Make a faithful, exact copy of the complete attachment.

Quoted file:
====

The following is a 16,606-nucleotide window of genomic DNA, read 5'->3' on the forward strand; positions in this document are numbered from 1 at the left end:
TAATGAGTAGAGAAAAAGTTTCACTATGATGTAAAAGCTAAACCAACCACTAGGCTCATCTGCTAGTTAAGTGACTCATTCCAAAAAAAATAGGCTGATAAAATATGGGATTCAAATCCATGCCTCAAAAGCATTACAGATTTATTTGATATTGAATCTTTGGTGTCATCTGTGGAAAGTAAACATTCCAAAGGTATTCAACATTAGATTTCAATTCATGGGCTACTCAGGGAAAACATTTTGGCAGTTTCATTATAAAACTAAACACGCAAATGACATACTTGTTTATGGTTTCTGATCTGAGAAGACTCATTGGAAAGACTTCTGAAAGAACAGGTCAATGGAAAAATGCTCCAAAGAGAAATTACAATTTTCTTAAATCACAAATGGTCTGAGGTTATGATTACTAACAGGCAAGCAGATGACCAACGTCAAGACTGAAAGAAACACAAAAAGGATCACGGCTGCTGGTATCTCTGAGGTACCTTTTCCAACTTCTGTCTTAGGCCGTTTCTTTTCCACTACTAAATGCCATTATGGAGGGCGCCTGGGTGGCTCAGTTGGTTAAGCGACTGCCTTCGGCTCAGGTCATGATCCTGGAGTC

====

The following is a 16,606-nucleotide window of genomic DNA, read 5'->3' on the forward strand; positions in this document are numbered from 1 at the left end:
TAATGAGTAGAGAAAAAGTTTCACTATGATGTAAAAGCTAAACCAACCACTAGGCTCATCTGCTAGTTAAGTGACTCATTCCAAAAAAAATAGGCTGATAAAATATGGGATTCAAATCCATGCCTCAAAAGCATTACAGATTTATTTGATATTGAATCTTTGGTGTCATCTGTGGAAAGTAAACATTCCAAAGGTATTCAACATTAGATTTCAATTCATGGGCTACTCAGGGAAAACATTTTGGCAGTTTCATTATAAAACTAAACACGCAAATGACATACTTGTTTATGGTTTCTGATCTGAGAAGACTCATTGGAAAGACTTCTGAAAGAACAGGTCAATGGAAAAATGCTCCAAAGAGAAATTACAATTTTCTTAAATCACAAATGGTCTGAGGTTATGATTACTAACAGGCAAGCAGATGACCAACGTCAAGACTGAAAGAAACACAAAAAGGATCACGGCTGCTGGTATCTCTGAGGTACCTTTTCCAACTTCTGTCTTAGGCCGTTTCTTTTCCACTACTAAATGCCATTATGGAGGGCGCCTGGGTGGCTCAGTTGGTTAAGCGACTGCCTTCGGCTCAGGTCATGATCCTGGAGTC